Joe Rogan and Bret Weinstein Promote AIDS Denialism to an Audience of Millions 


Bret Weinstein, the evolutionary biology professor turned podcaster and ivermectin guy, repeated a series of discredited pseudo-theories about AIDS in a recent appearance on Joe Rogan’s podcast. Weinstein, a frequent guest, told Rogan that he found the theory that party drugs like poppers cause AIDS to be “surprisingly compelling.” (It is not.) Weinstein also told Rogan he came to these ideas by reading a recent book by anti-vaccine activist and presidential candidate Robert F. Kennedy, creating a sort of unholy turducken of misinformation passed onto an audience of millions. 

There is, to be clear, no scientific debate whatsoever about the cause of AIDS, and the information Weinstein was repeating has been roundly discredited for decades. HIV can be spread through several means, including unprotected sex, sharing needles, or, in some cases, from a mother to a child while giving birth; if HIV is untreated, it can develop into AIDS. No one who has been through a basic sex ed class likely needs to hear this information re-stated, but nonetheless, AIDS denialism continues to exist in various forms. The specific idea that AIDS is spread through poppers—a party drug with a long medical and recreational history—first circulated as HIV began to spread in the 1980s. (A Los Angeles Times article from 1986 details the debate at the time over whether businesses should continue to sell poppers.)

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This idea is often referred to as the Duesberg hypothesis, named after the Berkeley biologist who popularized it, and it’s been around—and ultimately discredited—for so long that it has a lengthy Wikipedia page, the gist of which is that correlation is not causation. Peter Duesberg, who was not an AIDS researcher, was given a chance to air his theories at a 1988 panel that convened some of the nation’s foremost AIDS experts; they pointed out that he had no real evidence for his theory and had ignored compelling evidence to the contrary. One of those questioning him was Anthony Fauci, then the coordinator for AIDS research at the National Institutes of Health. 

If you’re starting to see why Weinstein and Rogan are invested in these particular discredited ideas, you’re not alone. 

Rogan interjected that the theory that HIV causes AIDS — which is not a theory, but a fact— is “ignoring a very important factor in AIDS, which is party drugs.” Weinstein agreed that that is the “competing hypothesis,” adding, “For those who think that this is a preposterous allegation, you should look at this evidence. The evidence is surprisingly compelling.”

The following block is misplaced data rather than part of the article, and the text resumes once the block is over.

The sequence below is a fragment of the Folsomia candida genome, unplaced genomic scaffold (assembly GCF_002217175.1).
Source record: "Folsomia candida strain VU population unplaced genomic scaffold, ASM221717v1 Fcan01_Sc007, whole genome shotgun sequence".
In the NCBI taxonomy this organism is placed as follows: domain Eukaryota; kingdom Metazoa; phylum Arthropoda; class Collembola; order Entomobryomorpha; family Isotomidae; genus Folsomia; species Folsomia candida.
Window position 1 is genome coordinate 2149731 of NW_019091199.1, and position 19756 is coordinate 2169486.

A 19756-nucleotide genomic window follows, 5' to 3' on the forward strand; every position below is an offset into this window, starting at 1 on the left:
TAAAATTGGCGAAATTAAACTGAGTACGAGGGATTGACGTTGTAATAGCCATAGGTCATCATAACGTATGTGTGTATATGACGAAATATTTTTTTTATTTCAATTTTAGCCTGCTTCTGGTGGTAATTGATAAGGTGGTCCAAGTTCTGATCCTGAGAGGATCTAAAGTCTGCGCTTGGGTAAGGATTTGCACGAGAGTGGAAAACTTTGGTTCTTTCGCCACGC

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Weinstein’s “evidence,” he made clear, is partially drawn from reading about this theory as outlined by Robert F. Kennedy in his book The Real Anthony Fauci, published in 2021. (One review of the book noted that Kennedy managed to misrepresent numerous scientific studies he cites, which does not make a strong case for its scientific rigor; nor does the fact that it was written by Robert F. Kennedy.) 

“I came to understand later, after I looked at what Luke Montagnier had said and I read Bobby Kennedy's book on Fauci, was that actually the argument against HIV being causal was a lot higher quality than I had understood, right?” Weinstein told Rogan. “That it being a real virus, a fellow traveler of a disease that was chemically triggered, that is at least a highly plausible hypothesis. And with Anthony Fauci playing his role, that was inconvenient for what he was trying to accomplish.”

(Luc Montagnier was a French virologist who won the Nobel prize in 2008 for co-discovering the HIV virus. During the early stages of the pandemic, he promoted unproven theories, according to the Associated Press, about COVID being a manipulated virus.) 

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Besides Kennedy, Weinstein also promoted the work of Kary Mullis, who he described as “the inventor of PCR technology who died tragically, and some would say, strangely, at the very beginning of the COVID crisis.” (Mullis, 74, died in August of 2019 of respiratory and heart failure brought on by pneumonia, according to his widow. COVID is believed to have begun circulating in China in December of that year, well after Mullis passed away in California. When that information was conveyed to Rogan by his “fact-checker,” his producer Jamie Vernon, Rogan muttered, “Woah, right before it popped up. That’s convenient.” ) 

Mullis was a Nobel prize-winning chemist who tended towards weirdness thereafter, casting doubt on climate science, for instance, which was very much outside his field of study.  He also promoted alternative—and false—theories about the causes of AIDS, in ways that seemed to cast blame on the lifestyles of gay men.